The Journal Gazette
Thursday, February 06, 2020 1:00 am

Local jazz series comes back for 3rd season

Conner J. Tighe | For The Journal Gazette

Capturing the richness and unique culture of jazz, A Big Apple Jazz Club Series is beginning its third season in Fort Wayne.

As part of the series, a variety of musicians will play as different projects such as the Sisi Ni Njia Ya Kale Project, which will perform Sunday. Series co-founder Michael Patterson will be joined by drummer Danny Reese and Tyrone Cato and Fey Fey Moussou on an assortment of instruments. The project's cultural influences include West Afrikan, eastern music, jazz and spoken word.

“Some of it might be jazz,” Patterson says. “Some of it might be more adventurous vocal music that defies genre.”

The series' goal is to allow skilled musicians to express themselves where they may not be able to elsewhere.

“What makes them happy is for artists to present the things that they do, like some of their more private works,” Patterson says.

As for the musicians themselves, Patterson knew several of them beforehand. He believes in them, allowing them to experiment and speak through their art.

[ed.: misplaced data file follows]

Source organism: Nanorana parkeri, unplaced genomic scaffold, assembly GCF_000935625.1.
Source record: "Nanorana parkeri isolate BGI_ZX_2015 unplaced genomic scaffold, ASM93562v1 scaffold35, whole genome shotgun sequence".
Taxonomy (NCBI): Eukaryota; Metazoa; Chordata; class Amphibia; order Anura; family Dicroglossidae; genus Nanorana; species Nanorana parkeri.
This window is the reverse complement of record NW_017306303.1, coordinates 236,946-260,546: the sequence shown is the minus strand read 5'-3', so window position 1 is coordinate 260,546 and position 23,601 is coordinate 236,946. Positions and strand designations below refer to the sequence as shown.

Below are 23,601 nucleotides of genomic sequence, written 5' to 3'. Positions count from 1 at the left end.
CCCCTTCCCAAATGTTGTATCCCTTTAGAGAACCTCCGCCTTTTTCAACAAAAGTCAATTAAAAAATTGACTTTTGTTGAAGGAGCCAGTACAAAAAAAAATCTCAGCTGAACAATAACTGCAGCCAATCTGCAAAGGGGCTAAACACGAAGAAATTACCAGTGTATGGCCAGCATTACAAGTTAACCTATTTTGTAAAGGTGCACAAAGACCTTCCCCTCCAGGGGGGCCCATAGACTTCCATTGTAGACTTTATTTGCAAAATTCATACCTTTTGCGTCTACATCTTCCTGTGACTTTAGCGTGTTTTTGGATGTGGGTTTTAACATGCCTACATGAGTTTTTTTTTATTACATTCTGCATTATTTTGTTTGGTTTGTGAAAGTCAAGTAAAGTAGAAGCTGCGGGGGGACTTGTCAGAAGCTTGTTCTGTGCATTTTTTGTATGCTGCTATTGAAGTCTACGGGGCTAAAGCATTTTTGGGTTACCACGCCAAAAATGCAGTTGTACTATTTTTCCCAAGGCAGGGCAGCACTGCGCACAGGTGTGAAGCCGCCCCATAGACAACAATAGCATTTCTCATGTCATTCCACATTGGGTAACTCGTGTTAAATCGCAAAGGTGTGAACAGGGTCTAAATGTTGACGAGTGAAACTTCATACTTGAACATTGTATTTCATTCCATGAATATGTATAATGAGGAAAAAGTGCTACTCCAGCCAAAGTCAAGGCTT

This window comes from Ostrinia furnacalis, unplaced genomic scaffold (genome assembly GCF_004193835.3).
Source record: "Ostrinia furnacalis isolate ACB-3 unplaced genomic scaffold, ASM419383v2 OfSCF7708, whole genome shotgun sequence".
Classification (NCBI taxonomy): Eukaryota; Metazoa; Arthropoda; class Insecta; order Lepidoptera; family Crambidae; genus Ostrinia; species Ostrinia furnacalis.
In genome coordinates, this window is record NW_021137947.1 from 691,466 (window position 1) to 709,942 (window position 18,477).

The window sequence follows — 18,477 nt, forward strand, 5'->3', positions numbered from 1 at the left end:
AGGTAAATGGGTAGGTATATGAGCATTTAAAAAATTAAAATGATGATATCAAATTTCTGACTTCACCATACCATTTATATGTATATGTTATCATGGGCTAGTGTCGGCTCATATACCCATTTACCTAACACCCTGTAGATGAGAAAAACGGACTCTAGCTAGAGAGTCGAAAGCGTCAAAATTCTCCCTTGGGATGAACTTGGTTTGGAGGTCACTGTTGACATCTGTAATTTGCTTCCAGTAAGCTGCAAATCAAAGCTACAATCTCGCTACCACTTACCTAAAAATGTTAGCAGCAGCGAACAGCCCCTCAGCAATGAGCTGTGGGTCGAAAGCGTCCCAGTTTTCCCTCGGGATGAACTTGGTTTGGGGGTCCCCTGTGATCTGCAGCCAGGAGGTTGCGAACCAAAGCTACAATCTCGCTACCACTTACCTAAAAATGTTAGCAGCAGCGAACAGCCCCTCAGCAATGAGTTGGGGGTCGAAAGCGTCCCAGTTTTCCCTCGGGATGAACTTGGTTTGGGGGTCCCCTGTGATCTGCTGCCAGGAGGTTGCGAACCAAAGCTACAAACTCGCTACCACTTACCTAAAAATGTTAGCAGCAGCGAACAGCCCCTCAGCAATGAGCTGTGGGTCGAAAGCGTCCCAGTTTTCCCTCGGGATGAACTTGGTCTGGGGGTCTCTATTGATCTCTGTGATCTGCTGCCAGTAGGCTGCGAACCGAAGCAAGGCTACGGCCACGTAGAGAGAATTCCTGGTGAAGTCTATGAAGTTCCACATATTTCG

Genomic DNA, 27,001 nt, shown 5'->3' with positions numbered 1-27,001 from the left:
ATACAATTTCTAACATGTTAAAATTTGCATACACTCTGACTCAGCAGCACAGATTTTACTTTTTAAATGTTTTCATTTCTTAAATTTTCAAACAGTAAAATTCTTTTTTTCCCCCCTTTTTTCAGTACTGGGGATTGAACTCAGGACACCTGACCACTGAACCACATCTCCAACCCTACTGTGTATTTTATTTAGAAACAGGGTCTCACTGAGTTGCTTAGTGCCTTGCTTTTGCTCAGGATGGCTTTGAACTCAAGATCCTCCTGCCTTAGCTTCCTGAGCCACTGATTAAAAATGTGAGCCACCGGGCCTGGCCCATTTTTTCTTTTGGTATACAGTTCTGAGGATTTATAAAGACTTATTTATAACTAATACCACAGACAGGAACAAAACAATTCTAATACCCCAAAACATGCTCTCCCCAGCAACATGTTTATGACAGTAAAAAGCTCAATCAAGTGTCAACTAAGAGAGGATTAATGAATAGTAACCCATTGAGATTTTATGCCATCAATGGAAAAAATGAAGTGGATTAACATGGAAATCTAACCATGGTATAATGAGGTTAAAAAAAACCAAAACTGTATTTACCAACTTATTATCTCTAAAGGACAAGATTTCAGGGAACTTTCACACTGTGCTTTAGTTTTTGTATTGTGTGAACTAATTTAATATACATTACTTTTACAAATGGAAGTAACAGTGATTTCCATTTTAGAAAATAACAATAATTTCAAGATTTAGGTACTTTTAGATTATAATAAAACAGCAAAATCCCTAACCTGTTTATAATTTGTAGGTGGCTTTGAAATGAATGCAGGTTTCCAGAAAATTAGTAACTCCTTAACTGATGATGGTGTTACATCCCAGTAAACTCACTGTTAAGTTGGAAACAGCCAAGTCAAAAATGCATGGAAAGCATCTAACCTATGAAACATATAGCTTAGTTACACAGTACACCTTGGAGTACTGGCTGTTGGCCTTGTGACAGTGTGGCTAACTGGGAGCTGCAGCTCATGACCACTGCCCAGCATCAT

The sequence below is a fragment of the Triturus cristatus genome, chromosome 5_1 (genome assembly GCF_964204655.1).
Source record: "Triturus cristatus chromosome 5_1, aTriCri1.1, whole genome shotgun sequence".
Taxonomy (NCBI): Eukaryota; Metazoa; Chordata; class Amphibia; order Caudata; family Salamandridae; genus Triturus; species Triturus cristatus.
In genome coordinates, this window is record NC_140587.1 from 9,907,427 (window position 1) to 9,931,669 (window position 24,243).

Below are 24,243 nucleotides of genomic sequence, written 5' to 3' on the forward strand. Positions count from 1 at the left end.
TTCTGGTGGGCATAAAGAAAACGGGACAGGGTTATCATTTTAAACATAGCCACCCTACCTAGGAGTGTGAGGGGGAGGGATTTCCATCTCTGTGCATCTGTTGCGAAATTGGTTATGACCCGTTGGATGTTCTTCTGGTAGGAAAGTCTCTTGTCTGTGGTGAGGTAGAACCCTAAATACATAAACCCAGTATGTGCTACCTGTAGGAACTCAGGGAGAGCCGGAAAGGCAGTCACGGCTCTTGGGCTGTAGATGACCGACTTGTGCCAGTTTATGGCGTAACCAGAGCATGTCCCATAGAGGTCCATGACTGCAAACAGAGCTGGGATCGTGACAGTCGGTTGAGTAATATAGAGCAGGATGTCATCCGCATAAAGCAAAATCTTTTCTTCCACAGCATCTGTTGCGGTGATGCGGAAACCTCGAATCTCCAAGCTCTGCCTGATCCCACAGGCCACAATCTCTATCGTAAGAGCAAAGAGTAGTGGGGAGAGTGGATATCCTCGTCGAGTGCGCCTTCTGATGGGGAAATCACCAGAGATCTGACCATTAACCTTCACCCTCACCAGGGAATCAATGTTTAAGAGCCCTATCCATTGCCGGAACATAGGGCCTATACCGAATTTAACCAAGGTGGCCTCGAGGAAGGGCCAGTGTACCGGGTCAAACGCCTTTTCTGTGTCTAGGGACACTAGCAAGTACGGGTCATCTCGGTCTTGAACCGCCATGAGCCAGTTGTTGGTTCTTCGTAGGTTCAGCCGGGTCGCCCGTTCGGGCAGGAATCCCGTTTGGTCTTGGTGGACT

“So, we just say, 'You got some music you want to present, present it,'” Patterson says. “We're not asking them to do anything other than be themselves.”

When Patterson and Ketu Oladuwa sat down in the summer of 2017 and discussed the local jazz scene, Oladuwa realized that they needed to bring back this lost art form.

“The first one we did in (October) 2017 was a packed house,” he says. “November and December were also a good turnout.”

With the positive response and feedback from the audience, the organizers realized they had tapped into a local musical need. They decided they wanted to present something more than the usual music played in public settings.

“We're not presenting the music as an entertainment format as much as community engagement and opportunities for the musicians to play their original music,” Oladuwa says.

Oladuwa is friends with Wunderkrammer Co. owner Dan Swartz, who supported the idea of community connections. The venue aims to be a place for community togetherness and cultural diversity.

 “We all have cultural experiences, and when we're able to value and understand that, we all come to a public space with our experiences,” Oladuwa says, adding that those experiences can be heard and honored in events like the series, which helps make a better community.

The doors will open at 4:30 p.m. at Wunderkammer Co., 3402 Fairfield Ave. The event will have food, vendors and a cash bar. Advance tickets are available through and more information about the series can be found on its Facebook page. 

The group also has a GoFundMe Page to support its upcoming season.

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